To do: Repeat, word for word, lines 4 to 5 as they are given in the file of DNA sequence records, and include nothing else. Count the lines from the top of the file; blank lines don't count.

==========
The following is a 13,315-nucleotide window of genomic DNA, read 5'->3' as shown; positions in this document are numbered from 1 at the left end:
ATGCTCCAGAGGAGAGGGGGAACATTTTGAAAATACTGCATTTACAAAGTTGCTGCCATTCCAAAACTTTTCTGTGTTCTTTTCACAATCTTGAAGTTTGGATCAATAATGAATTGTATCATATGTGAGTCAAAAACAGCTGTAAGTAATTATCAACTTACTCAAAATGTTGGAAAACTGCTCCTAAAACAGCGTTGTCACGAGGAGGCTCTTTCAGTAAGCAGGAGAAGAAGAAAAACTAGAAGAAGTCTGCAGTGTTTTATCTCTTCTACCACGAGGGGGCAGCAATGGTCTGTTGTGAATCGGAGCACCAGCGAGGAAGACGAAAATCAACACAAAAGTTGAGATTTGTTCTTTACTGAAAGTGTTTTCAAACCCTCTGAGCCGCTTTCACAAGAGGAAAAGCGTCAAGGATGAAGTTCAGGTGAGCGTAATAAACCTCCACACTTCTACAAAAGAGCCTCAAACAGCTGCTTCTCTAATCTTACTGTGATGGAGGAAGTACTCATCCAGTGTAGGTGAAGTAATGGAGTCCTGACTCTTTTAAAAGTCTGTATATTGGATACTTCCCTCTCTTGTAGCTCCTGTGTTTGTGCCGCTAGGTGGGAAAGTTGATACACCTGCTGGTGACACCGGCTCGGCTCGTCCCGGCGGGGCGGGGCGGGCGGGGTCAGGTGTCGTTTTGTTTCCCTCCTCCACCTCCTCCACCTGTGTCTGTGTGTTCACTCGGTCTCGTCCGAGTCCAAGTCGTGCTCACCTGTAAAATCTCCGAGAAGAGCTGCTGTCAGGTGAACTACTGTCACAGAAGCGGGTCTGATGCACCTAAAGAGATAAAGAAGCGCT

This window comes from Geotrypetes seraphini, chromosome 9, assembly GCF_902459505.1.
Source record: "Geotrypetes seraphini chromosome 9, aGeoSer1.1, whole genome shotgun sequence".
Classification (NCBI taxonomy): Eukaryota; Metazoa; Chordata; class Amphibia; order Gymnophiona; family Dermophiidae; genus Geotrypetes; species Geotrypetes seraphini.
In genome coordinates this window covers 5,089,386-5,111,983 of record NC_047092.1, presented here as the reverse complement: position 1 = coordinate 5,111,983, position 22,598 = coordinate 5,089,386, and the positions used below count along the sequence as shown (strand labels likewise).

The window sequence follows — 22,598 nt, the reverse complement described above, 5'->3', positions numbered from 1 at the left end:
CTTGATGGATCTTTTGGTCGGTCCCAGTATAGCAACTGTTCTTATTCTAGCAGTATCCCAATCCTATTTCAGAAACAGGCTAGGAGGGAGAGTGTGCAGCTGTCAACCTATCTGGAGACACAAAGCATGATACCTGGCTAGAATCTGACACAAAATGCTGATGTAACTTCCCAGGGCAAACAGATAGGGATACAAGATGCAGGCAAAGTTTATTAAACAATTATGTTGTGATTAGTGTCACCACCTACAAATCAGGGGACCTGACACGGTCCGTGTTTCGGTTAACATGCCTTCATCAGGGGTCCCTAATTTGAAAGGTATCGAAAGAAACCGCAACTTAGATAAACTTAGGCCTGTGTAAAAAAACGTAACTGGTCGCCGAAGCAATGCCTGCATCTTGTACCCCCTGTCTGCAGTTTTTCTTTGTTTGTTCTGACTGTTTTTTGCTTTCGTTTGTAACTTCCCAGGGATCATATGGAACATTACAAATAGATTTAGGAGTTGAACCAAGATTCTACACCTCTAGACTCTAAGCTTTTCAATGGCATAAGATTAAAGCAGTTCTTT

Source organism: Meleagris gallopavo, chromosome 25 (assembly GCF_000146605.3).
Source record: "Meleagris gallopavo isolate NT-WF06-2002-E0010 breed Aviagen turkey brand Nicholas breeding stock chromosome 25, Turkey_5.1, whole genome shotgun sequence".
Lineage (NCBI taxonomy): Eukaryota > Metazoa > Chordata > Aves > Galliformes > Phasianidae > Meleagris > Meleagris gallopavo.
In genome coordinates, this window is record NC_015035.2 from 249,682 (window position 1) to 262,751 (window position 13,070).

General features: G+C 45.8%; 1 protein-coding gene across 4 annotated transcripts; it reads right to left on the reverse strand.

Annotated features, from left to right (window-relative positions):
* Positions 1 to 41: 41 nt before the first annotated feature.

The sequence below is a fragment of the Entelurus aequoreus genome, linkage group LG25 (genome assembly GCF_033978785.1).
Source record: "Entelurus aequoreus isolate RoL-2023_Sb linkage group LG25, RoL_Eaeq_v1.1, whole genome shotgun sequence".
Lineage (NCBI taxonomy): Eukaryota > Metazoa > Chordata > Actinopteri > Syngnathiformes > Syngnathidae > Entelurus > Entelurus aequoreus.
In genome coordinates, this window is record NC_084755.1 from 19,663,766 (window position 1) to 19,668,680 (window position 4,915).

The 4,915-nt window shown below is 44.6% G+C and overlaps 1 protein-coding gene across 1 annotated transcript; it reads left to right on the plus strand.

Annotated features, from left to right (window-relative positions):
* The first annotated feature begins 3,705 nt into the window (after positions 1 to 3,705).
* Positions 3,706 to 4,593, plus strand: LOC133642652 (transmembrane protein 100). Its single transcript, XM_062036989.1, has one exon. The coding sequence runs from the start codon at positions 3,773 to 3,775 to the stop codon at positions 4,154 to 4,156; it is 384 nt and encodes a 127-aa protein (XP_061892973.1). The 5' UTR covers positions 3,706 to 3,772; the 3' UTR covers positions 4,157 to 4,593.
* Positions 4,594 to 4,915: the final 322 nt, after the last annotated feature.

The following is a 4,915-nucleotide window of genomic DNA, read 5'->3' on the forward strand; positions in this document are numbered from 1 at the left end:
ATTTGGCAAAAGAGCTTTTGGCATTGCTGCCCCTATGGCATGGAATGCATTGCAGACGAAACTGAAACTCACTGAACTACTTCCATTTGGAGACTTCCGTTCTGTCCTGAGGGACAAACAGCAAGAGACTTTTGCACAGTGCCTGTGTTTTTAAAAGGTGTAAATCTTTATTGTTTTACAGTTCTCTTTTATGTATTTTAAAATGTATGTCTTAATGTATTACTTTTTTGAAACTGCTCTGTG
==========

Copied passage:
Source record: "Geotrypetes seraphini chromosome 9, aGeoSer1.1, whole genome shotgun sequence".
Classification (NCBI taxonomy): Eukaryota; Metazoa; Chordata; class Amphibia; order Gymnophiona; family Dermophiidae; genus Geotrypetes; species Geotrypetes seraphini.